4 Responses to Concerns about the Future of Youth Ministry

  1. I would agree with much of what you have said here. I am 32 and have been in youth ministry for over 10 years. I just had a recent conversation with my old youth pastor on the importance of ministers being connected to Christ. Too many people are full-time ministers and part-time Christians (as Pastor Craig Groeschel would put it.)
    As for unprofessional there are those who look at youth ministries as the play ground for those adults who haven’t grown up yet and are just “one of the teens”. I have no desire at all to be that kind of youth minister. This does not mean that I don’t ever do have silly games at our retreats or spend some fun time with our youth but if that is all there is then all the teens will walk away with is remembering the good time they had at youth group and nothing else. I want teens to walk away discipled and equipped to share their faith with their friends and then disciple them. If the teens leave our youth ministry with a few fun trips, some laughs, and just walk away saying, “Yeah I like my youth minister he is a cool guy (or girl)” then we have missed the point.
    As for the segregationist I believe this has to go both ways. Older people in our congregation have to be willing to invest in the lives of the teens. This past summer we had alot going on in the youth ministry and some of those things were separate girl nights out and guy nights out. Several times throughout the summer adults said to me “I was going to sign up to go to that event but then I heard it was a youth event.” I would respond by saying, “Well yes there are going to be youth there but we would love to have you come along and join us. I am sure the youth guy/ or girls would love the chance to get to know other adults in the church.” Usually this was met with “That’s ok no thanks.” As adults in the church we can keep spouting the statistic that 75% of teens leave the church after they graduate but do nothing to try to change that then just dumping the teens off onto the youth ministry. If the congregation as a whole is not willing to step out and invest in their lives now then we can’t be surprised when after they graduate they don’t want to stay around.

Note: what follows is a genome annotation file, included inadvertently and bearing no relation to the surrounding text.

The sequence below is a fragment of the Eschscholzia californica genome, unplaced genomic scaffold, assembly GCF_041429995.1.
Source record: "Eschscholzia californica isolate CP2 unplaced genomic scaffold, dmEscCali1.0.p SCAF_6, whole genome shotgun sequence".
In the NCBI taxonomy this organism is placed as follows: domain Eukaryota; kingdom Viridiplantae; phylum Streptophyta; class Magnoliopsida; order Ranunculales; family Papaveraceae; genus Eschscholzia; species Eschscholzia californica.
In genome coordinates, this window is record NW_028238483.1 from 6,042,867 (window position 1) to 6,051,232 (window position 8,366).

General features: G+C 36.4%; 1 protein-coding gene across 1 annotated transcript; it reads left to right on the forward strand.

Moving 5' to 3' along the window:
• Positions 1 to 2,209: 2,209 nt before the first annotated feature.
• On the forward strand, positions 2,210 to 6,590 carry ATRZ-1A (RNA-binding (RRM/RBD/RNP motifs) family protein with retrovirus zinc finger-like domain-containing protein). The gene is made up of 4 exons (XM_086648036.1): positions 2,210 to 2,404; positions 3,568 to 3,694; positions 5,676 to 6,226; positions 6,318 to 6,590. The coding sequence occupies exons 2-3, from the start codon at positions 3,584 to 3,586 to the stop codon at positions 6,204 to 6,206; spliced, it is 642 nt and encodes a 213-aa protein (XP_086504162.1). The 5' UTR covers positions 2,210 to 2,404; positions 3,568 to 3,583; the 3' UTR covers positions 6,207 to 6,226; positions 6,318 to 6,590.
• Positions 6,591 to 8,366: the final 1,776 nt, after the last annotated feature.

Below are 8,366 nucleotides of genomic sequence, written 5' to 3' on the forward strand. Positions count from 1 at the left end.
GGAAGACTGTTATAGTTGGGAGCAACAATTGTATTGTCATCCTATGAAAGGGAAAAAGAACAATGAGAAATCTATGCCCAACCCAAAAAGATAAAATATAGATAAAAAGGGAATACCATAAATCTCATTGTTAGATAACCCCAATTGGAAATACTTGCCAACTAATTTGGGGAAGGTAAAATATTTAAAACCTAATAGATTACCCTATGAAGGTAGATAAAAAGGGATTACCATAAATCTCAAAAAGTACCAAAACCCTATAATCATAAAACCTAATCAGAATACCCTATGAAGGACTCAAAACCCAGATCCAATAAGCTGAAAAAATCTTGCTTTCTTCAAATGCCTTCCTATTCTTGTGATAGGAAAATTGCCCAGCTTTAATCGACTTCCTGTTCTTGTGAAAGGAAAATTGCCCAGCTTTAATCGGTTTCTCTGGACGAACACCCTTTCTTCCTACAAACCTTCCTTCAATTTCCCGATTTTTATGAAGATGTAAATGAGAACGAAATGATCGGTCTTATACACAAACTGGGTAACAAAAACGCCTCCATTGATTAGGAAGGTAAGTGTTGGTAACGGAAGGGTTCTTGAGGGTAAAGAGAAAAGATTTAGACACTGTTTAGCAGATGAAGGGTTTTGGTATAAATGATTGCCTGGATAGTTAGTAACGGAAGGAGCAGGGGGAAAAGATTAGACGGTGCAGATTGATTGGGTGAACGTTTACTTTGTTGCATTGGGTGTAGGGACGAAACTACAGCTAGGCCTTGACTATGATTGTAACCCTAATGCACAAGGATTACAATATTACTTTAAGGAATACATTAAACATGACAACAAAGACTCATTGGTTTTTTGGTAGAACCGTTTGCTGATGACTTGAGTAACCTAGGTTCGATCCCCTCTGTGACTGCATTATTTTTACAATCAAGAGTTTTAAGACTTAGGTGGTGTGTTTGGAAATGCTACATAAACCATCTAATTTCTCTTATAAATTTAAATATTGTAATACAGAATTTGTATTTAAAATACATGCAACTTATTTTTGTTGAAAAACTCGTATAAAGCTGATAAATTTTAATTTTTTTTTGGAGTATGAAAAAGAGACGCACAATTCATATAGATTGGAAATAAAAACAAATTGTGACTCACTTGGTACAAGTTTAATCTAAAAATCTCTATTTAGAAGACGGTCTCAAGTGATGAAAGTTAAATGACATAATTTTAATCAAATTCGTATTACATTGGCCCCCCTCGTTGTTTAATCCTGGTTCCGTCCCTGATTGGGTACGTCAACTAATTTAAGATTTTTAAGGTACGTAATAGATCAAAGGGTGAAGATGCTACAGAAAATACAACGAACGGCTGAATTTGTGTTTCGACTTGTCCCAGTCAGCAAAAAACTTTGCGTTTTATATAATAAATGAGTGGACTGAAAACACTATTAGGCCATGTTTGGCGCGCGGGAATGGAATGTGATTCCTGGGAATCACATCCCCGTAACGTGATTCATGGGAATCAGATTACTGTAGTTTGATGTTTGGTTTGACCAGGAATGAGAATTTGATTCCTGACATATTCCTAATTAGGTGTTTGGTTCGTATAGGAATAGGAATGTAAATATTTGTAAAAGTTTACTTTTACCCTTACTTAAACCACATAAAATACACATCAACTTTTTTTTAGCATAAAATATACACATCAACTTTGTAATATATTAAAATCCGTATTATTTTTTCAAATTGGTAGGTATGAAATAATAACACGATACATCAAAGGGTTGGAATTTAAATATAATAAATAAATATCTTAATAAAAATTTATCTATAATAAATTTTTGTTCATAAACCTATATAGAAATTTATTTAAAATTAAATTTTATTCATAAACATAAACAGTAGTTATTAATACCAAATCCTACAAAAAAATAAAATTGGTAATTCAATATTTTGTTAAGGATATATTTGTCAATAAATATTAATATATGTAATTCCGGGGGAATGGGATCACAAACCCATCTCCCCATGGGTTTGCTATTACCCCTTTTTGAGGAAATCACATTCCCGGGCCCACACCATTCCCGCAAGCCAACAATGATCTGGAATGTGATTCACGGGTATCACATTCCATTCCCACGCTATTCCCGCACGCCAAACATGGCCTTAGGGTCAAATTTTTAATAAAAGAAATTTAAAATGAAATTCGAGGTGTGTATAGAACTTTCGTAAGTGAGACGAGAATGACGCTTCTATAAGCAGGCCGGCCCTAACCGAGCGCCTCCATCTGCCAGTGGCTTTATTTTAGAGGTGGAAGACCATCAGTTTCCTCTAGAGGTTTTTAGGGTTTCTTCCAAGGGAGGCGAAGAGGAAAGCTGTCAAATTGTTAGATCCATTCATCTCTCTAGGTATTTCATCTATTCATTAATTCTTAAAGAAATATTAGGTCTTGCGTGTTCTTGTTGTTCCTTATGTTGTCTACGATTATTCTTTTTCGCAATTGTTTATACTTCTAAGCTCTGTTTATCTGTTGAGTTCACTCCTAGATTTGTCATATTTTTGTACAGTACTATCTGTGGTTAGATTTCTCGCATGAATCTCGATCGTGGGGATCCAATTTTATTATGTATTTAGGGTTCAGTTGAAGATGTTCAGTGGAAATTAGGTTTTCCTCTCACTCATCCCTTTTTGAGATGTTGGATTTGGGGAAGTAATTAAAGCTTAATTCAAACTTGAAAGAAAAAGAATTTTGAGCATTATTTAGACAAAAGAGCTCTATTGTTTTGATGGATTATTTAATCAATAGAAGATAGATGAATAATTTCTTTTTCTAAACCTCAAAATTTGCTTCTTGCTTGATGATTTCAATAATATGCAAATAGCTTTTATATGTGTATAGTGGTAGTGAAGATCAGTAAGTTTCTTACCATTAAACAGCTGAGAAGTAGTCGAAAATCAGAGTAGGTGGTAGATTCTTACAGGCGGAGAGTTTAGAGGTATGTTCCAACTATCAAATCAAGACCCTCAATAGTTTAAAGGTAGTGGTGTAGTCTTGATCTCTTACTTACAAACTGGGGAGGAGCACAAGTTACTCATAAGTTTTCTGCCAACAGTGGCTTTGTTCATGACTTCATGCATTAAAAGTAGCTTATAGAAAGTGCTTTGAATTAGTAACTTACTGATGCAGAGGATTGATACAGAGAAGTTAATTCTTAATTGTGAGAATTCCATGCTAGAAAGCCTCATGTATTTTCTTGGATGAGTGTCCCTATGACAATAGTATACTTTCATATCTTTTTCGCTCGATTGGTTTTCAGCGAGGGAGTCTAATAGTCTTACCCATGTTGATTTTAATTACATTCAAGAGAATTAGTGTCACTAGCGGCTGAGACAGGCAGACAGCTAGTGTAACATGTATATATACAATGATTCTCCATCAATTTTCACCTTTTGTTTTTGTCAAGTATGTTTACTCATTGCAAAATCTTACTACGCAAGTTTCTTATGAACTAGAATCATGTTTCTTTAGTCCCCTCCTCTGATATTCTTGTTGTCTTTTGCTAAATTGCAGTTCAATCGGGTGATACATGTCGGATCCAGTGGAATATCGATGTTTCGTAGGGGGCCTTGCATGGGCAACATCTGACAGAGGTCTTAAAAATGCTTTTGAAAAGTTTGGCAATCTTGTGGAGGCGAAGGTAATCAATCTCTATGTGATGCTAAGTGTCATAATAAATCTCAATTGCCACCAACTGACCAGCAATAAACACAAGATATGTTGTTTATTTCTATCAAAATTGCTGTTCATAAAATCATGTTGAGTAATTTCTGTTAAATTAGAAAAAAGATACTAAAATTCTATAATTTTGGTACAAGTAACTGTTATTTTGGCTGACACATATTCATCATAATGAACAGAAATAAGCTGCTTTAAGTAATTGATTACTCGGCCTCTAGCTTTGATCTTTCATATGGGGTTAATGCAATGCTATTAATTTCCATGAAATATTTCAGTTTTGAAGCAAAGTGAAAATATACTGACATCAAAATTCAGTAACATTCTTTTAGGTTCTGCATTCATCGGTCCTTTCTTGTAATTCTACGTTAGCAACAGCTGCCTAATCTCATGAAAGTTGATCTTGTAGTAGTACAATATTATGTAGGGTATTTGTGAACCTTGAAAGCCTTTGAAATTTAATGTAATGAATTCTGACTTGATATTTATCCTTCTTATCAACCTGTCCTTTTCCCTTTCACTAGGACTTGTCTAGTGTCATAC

• mattmurphy79 says:

      Thanks Dave. I’d agree with the segregationalist point, part of it is us getting out, other parts of it is the “don’t let the teens ruin the sanctuary floor.”

      • I am going to keep trying, doing what I can to help integrate the younger with the older in our congregation. Like you I see this as so important. If they can develop those relationships now it can have a lasting impact for the future. I believe when we do this it shows the youth the church cares about them and not just those involved in the youth ministry. I believe it also shows those who are older they have something important to share with the younger generation.

  2. Great points, Matt. Thanks for what you are doing with your website.